Crowd shot masthead ApologetiX Logo Keith Haynie plays bassBill Hubauer plays lead guitarJ. Jackson sings leadJimmy Vegas Tanner plays drums
as of June 3, 2023

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J. Gives Eulogy for His Dad
Thu., Jan. 16. 2020 12:43pm EST

J. Jackson, lead singer and lyricist for ApologetiX here yet again.

My father's funeral was on Wednesday, and I gave the eulogy. I've included the transcript below for anybody who would like to know more about the man who played such a key role in making me who I am.

A Tribute to Frank Jackson

You know, even though my father can now officially be referred to as the late Frank Jackson, that's really no different than the previous 90 years. Even his funeral is happening almost a week after he died. I think he'd get a kick out of that; Dad had a great sense of humor.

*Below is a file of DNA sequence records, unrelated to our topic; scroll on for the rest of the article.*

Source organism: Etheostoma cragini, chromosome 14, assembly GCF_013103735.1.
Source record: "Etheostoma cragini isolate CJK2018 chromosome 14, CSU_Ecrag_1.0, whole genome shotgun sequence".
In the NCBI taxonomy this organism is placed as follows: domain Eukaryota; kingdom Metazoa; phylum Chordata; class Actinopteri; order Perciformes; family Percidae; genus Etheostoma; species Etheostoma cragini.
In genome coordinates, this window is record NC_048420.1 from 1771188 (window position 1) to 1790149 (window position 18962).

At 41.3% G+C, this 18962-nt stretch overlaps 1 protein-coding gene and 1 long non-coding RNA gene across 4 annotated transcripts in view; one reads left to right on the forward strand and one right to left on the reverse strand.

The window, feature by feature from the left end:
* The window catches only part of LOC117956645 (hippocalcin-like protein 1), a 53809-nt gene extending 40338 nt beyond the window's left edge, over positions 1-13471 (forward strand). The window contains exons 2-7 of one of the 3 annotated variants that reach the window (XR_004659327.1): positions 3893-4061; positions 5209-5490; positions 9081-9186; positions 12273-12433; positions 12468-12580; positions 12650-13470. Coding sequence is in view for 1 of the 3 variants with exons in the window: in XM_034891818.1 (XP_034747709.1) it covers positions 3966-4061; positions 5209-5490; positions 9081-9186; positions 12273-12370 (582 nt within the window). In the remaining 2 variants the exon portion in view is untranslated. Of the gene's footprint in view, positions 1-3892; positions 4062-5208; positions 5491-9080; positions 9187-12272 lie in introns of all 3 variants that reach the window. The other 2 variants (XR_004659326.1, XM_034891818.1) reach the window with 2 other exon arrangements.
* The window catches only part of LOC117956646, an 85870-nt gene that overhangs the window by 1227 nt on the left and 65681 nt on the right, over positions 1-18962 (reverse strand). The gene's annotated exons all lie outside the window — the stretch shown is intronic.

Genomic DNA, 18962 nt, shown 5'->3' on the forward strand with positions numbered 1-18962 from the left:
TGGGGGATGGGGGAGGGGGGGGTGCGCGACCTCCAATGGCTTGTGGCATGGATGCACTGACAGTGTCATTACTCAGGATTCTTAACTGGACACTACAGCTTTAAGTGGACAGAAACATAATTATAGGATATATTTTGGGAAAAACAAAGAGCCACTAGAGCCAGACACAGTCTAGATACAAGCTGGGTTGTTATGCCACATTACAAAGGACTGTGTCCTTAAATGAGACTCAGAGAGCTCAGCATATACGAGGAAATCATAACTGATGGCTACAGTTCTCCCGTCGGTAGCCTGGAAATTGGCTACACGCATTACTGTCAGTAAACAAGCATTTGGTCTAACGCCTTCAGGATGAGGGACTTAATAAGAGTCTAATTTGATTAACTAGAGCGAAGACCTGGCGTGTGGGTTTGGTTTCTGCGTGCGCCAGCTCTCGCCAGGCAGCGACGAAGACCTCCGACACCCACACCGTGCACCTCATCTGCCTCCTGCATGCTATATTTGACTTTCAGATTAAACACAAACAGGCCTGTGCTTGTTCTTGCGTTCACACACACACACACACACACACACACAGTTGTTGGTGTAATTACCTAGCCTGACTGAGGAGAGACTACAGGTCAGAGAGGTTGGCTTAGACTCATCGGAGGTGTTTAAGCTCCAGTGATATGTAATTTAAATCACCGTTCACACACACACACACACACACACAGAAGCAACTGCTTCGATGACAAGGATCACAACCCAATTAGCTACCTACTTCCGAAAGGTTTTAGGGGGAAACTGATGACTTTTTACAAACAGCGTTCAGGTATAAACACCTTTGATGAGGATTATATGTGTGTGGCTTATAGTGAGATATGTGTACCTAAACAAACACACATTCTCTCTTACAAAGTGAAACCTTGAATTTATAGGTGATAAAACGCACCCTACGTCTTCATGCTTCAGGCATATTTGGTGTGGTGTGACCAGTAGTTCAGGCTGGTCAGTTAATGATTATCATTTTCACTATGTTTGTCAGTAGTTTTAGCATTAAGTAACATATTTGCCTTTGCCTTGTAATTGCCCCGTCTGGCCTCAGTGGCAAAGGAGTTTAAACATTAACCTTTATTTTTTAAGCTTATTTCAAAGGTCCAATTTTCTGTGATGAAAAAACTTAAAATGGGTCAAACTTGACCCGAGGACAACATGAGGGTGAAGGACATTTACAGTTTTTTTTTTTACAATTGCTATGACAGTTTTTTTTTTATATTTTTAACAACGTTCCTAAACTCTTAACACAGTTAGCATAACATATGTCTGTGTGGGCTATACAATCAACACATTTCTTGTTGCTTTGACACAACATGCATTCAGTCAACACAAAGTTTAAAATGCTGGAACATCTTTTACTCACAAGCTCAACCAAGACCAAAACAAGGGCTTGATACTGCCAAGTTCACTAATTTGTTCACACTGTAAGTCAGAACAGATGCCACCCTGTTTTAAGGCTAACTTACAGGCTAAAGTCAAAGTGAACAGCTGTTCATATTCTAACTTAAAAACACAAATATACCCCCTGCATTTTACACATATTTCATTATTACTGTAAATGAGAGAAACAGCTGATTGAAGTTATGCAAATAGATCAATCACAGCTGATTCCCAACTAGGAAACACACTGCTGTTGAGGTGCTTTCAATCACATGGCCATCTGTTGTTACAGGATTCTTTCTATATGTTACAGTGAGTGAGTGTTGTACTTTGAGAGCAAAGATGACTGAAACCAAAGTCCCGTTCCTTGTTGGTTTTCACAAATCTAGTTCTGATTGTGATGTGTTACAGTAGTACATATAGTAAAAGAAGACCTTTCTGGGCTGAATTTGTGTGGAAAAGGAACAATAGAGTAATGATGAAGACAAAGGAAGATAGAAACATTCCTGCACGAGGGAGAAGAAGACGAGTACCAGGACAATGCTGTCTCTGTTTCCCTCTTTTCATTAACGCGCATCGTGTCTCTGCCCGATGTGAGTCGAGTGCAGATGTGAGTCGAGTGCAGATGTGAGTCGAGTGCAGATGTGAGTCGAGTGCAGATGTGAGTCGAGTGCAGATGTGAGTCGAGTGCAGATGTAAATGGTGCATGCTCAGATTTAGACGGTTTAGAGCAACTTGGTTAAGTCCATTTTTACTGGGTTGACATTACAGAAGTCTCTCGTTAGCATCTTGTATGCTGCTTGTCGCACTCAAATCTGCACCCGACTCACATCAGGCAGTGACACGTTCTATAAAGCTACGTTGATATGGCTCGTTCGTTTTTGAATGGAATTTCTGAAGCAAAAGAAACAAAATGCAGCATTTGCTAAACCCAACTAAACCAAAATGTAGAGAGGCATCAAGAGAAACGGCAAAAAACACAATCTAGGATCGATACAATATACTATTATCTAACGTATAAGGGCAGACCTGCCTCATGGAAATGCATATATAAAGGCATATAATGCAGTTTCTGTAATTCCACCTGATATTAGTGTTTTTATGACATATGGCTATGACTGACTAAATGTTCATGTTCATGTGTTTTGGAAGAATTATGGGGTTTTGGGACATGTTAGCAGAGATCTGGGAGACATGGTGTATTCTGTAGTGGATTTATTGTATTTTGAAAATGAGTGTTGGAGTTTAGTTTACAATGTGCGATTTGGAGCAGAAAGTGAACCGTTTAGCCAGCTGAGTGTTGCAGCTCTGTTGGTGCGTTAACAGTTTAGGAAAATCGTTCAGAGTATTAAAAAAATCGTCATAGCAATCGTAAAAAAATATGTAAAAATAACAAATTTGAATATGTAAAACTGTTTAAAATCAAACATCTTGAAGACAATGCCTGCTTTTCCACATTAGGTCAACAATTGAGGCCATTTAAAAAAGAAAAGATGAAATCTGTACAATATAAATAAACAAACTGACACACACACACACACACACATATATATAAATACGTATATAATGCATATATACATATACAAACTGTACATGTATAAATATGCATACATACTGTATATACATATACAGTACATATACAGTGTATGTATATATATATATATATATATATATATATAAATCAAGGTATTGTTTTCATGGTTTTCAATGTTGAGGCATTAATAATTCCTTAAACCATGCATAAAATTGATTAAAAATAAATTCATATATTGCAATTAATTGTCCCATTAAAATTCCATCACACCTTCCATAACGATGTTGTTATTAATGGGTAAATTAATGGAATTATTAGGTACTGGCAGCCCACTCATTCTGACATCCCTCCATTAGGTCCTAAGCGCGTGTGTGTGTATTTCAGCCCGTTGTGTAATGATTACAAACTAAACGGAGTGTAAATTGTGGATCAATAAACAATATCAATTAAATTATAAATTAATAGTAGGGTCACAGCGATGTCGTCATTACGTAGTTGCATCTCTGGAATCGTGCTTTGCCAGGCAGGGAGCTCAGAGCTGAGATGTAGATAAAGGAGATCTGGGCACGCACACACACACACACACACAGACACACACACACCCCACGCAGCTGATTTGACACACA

Let me start this by saying that obviously nobody knows my dad like my mom; she lived with him for almost 67 years and knew him for 70 years. But I can also say that nobody knows my dad the way *I* know Him because I'm his only son.

Now I am not implying that I had a better relationship with him than my three older sisters did, because I know he loved us all the same. He was an equal-opportunity encourager. That was one of the many great things about him.

He told me many times over the years about how he felt when he was in the maternity ward waiting room and they came out and they told him he had a son. After three daughters, he couldn't believe it. He wasn't expecting a boy. I understand. God blessed me with four daughters first, then a son.

It's easier that way. All three of my poor sisters had boys right out of the gate. They were thrown to the wolves. My Dad and I each had time to prepare.